F-35 Lightning II aircraft operating at 12 different locations worldwide have surpassed the 50,000 flight-hours mark this month.
The first flight hour was achieved by an F-35B aircraft, BF-1, on June 1, 2008. The 25,000 flight-hour milestone occurred in December 2014, six years and six months later. As a sign of program growth and maturity, the second 25,000 flight hours were reached only one year and two months later.
Flight hours are divided into two main categories: Operational flying hours, flown by 155 jets delivered to six different nations; and System Development and Demonstration (SDD) flight test hours, flown by 18 aircraft assigned to the Integrated Test Forces at Edwards Air Force Base, California, and Naval Air Station Patuxent River (NAS Pax River), in Maryland. Of the 50,000 hours, operational jets flew approximately 37,950 hours while SDD aircraft flew 12,050 hours. More than one third of the program’s flight hours were flown in 2015 alone. Among the three variants, approximately 26,000 hours were flown by the F-35A, 18,000 hours by the F-35B, and 6,000 by the F-35C.
Flight hours were also recorded at the two F-35 production facilities at Cameri, Italy, and Fort Worth, Texas. To date, more than 250 F-35 pilots and 2,400 aircraft maintainers from six nations are trained and more than 110 jets are jointly under construction at both production facilities.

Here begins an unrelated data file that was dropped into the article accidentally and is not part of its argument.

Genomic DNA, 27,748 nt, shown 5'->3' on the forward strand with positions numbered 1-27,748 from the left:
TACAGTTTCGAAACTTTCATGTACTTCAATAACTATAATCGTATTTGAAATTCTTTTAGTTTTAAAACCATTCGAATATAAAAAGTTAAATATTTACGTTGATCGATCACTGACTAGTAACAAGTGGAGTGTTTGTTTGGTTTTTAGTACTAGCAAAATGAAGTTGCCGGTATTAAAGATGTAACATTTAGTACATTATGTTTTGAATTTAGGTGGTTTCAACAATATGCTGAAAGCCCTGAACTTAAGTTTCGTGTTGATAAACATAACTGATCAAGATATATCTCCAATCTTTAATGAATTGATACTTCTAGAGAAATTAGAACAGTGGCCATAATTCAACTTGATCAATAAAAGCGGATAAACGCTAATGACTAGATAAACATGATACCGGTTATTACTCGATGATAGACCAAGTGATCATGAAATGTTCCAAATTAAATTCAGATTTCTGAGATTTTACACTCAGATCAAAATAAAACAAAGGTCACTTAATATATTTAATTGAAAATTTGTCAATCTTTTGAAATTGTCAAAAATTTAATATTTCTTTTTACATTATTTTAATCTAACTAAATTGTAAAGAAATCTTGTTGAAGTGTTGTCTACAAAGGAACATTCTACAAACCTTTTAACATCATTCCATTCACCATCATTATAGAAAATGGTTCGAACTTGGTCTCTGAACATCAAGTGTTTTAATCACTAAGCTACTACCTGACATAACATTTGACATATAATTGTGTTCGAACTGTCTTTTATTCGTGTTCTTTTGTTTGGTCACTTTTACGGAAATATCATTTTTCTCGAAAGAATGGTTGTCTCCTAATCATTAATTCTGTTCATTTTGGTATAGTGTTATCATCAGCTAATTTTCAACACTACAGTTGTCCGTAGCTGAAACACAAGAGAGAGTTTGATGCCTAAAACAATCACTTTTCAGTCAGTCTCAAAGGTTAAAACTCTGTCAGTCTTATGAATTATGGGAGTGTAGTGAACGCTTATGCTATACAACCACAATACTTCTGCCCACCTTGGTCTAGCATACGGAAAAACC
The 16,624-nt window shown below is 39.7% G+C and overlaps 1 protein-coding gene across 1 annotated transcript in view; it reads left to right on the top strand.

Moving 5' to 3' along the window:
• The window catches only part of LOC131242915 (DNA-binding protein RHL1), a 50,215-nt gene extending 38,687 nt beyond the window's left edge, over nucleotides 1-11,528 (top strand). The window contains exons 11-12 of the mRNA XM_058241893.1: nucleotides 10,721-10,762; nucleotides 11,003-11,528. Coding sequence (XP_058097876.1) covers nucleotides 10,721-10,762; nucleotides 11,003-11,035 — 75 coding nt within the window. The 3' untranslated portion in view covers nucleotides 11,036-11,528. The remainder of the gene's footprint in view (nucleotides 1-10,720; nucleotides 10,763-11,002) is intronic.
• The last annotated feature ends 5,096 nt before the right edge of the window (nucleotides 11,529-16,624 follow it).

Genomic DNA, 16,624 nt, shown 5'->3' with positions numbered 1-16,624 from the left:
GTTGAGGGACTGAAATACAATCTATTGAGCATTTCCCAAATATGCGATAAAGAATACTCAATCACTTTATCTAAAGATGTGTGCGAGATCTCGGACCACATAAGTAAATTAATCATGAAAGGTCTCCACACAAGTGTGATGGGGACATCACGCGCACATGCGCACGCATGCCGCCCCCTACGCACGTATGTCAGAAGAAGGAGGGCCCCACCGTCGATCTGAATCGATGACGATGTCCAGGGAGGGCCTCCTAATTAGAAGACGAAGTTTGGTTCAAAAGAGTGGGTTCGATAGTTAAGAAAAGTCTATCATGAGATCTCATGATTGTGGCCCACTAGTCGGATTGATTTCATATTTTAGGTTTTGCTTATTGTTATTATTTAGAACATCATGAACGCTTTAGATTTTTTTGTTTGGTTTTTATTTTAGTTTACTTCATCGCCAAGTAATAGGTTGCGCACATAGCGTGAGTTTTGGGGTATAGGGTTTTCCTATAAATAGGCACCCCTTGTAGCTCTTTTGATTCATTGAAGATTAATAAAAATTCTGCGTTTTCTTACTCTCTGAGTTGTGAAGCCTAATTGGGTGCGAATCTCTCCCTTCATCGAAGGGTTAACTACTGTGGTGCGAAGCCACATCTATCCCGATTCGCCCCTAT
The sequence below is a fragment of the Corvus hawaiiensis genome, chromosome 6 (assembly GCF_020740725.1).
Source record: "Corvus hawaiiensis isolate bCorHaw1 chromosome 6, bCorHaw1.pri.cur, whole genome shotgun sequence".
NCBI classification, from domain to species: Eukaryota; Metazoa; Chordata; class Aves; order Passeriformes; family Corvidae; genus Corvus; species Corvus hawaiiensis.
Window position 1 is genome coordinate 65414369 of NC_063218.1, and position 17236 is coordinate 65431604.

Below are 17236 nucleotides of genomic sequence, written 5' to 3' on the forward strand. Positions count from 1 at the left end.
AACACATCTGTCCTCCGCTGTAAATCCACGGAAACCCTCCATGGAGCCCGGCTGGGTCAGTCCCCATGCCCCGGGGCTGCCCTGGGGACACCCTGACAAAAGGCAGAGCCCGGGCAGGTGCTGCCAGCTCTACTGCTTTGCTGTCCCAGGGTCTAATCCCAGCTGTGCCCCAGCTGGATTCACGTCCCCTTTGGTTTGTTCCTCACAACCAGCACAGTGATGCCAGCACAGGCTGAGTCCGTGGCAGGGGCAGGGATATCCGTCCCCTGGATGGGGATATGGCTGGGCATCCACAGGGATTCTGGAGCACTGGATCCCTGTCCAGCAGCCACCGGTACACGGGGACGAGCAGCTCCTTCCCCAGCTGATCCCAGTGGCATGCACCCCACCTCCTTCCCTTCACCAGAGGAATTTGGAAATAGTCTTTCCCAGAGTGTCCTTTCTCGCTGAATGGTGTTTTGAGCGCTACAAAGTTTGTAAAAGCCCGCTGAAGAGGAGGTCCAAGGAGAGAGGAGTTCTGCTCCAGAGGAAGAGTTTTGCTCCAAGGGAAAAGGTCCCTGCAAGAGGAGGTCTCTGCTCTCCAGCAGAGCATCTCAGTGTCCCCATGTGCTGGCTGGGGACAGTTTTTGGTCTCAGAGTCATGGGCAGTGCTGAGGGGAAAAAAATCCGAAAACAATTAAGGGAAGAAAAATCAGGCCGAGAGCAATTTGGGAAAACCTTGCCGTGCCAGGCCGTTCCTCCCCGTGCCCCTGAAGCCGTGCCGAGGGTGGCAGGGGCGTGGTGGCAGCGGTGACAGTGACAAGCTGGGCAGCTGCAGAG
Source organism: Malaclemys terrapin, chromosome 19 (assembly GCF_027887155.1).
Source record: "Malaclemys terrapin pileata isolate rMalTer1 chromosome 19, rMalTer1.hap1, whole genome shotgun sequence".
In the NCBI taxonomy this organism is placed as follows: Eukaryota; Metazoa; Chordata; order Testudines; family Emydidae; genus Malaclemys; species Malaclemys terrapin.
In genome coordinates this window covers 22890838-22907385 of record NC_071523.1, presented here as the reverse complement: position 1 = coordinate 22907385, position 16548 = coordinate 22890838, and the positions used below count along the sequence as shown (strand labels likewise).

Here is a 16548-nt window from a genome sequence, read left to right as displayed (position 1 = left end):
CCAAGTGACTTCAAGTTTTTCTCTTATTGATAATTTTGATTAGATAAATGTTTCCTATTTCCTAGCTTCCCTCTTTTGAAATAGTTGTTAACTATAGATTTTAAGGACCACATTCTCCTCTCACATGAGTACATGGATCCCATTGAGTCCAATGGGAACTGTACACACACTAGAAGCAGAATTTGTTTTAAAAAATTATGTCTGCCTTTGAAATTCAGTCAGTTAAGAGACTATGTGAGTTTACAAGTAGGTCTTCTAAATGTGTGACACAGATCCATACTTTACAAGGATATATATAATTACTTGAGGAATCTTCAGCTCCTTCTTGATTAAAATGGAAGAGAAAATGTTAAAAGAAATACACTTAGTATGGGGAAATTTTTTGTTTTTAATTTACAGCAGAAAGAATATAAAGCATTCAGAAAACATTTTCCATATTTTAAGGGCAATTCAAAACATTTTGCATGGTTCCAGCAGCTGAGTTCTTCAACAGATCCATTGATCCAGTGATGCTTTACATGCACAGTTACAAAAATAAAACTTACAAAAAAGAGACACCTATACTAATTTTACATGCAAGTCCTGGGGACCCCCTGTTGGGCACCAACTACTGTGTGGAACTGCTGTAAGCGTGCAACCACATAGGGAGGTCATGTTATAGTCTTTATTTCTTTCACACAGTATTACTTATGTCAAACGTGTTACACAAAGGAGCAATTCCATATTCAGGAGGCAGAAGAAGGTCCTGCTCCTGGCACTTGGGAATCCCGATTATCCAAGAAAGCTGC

Three distinct variants of the F-35 will replace the F-16 Fighting Falcon and A/OA-10 Thunderbolt II for the US Air Force, the F/A-18 Hornet for the US Navy, the F/A-18 and AV-8B Harrier for the US Marine Corps, and a variety of fighters for at least ten other countries.
Following the US Marine Corps’ July 2015 combat-ready Initial Operational Capability (IOC) declaration, the US Air Force and US Navy intend to attain service IOC this summer and in 2018, respectively.
February 12, 2016